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Jail Bait

Martha Stewart’s being treated unfairly, she’s being singled out, right? Nonsense. By mounting a breathtakingly inept defense that only served to taunt prosecutors, she wrote her own indictment.

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The moment you get the call from the federal government that you are under investigation, your lawyer comes to you and says: “Say nothing to the press or anyone else. Preserve all records. Destroy nothing. Tamper with nothing. And make sure that you tell the whole truth, nothing but the truth, when the times comes.”

I know it. I’ve gotten the call. A couple of times, unfortunately. So have dozens of my friends and colleagues. We can all give the speech verbatim that our lawyers gave us. We know they mean it. We know that they are the only people in the world we can trust—more, even, than our bosses, our mothers, our fathers, our shrinks, our rabbis and priests. Our only hope is that we are going to get through the investigation in one piece, perhaps even with our reputations and dignity intact.

Martha Stewart, I’m sure, got the same speech. Unfortunately, she seems to have ignored it. Worse, she apparently proceeded to do the exact opposite, concocting a stupid story about a stop-loss order that triggered her sale of ImClone stock, and then telling a bunch of people about it, all of whom have no protection from prying prosecutors because there is no “public-relations person–client” privilege, or “junior-assistant person–client” privilege. Martha Stewart treated her lawyers as underlings and her underlings as lawyers!

And for that, I predict, Martha Stewart will be convicted of obstruction of justice—a much more serious crime than insider trading in the eyes of the prosecutors—and she will go to prison. (Martha will get less than Sam Waksal, which is right because that guy was a world-class insider trader, but she wouldn’t be facing possible jail time at all if she had just stopped being such a boss!)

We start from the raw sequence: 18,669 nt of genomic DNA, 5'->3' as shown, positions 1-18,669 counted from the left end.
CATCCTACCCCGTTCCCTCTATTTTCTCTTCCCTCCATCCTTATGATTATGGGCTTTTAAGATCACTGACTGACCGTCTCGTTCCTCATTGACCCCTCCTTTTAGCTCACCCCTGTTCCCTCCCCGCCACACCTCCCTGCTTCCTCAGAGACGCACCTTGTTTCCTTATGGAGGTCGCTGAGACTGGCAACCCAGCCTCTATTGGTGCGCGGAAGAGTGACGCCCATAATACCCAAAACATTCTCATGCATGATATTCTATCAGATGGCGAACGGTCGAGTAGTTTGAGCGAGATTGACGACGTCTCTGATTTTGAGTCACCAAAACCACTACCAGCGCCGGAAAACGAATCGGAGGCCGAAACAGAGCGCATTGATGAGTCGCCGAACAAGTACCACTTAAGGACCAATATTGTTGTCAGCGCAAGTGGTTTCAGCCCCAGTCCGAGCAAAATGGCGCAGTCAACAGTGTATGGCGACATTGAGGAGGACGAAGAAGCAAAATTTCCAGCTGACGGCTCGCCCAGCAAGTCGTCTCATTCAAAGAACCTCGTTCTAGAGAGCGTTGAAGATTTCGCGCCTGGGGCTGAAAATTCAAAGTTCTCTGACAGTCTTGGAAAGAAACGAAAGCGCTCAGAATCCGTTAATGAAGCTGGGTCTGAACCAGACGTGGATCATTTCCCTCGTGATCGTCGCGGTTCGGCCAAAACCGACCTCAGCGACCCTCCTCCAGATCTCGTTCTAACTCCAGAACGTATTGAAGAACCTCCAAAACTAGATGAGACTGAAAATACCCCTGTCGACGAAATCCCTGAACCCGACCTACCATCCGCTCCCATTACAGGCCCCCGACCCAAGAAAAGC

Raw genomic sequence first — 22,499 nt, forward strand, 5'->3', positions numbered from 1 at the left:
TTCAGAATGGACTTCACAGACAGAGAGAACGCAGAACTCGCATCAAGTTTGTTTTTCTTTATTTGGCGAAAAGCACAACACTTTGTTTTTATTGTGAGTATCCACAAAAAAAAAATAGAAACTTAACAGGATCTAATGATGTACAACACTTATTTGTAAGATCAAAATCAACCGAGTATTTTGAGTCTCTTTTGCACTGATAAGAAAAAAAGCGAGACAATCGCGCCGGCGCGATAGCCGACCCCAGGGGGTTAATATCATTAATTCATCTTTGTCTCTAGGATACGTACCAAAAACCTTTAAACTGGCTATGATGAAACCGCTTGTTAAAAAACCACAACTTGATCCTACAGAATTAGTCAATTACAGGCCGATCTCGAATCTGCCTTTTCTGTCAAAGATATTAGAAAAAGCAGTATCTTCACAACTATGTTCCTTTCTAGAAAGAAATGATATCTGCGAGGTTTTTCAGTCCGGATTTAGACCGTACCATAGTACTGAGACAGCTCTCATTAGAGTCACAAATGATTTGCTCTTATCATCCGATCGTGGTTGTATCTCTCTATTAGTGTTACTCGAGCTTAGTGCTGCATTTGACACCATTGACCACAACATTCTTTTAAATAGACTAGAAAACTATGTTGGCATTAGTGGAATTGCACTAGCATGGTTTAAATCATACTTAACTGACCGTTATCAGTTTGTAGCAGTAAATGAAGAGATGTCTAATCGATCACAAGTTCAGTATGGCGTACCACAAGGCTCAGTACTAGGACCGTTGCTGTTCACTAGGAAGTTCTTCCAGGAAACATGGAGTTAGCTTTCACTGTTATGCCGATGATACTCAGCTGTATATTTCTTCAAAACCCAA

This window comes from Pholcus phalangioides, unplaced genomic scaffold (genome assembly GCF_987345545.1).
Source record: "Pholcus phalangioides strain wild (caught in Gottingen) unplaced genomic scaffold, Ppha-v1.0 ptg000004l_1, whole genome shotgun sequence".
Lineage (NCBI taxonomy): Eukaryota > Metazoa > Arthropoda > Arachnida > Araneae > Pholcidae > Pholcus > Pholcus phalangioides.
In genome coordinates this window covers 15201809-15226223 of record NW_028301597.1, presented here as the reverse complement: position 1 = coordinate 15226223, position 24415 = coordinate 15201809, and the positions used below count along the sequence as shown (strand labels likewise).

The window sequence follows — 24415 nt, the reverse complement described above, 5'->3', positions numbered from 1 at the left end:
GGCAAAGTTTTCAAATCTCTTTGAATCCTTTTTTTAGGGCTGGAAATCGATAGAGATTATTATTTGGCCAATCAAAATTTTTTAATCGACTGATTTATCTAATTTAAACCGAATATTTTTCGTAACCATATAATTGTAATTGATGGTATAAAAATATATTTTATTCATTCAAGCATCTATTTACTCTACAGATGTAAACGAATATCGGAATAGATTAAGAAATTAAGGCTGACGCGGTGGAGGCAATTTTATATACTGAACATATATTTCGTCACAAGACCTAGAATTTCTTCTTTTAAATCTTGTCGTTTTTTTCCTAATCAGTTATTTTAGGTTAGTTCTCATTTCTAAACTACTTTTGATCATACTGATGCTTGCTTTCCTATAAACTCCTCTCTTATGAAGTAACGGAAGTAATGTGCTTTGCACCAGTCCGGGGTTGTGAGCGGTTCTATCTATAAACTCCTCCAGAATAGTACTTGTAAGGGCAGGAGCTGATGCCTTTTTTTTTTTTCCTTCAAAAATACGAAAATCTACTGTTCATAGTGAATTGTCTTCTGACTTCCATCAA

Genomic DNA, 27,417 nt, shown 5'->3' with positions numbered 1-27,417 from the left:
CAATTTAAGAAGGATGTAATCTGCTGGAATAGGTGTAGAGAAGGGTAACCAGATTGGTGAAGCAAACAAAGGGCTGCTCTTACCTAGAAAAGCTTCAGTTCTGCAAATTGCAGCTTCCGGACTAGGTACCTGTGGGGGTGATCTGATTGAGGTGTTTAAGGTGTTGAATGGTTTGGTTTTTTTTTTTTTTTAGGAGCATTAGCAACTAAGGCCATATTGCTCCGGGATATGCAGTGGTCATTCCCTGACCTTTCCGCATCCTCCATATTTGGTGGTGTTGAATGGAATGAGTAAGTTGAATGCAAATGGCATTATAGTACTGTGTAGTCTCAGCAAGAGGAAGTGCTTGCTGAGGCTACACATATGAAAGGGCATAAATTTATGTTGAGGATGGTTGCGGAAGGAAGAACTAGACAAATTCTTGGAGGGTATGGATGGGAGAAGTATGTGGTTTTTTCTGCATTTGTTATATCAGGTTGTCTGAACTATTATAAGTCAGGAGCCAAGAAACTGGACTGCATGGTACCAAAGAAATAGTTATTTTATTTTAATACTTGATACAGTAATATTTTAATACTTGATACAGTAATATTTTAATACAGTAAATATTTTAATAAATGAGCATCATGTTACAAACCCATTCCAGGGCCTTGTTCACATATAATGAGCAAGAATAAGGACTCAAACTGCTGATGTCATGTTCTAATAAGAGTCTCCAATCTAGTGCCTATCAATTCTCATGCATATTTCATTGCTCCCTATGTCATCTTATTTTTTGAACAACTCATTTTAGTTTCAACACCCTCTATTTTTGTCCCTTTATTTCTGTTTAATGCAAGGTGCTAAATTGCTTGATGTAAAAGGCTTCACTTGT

I know that seems almost impossible to believe. I know that many people think that the public-relations campaign that Martha has now launched will stop whatever she couldn’t stop criminally.

That’s nonsense. Martha continues to make every wrong move possible. It is so textbook that long after she is released from prison, you can bet that every single law school in the country will be studying her case.

You will hear a lot of the “no one is above the law” stuff from the prosecution, which we all know is untrue because people, particularly rich people, get away with crimes all the time. I am certain that some of the real bad guys in the big Enron, WorldCom, and Tyco scandals will get away with it. That’s part of the friction of the system: When you have high-paid lawyers and complicated financials, the prosecution can’t just walk in and convict you. Look at Walter Forbes. He is still playing golf five years after he presided over the then-biggest fraud in history at Cendant.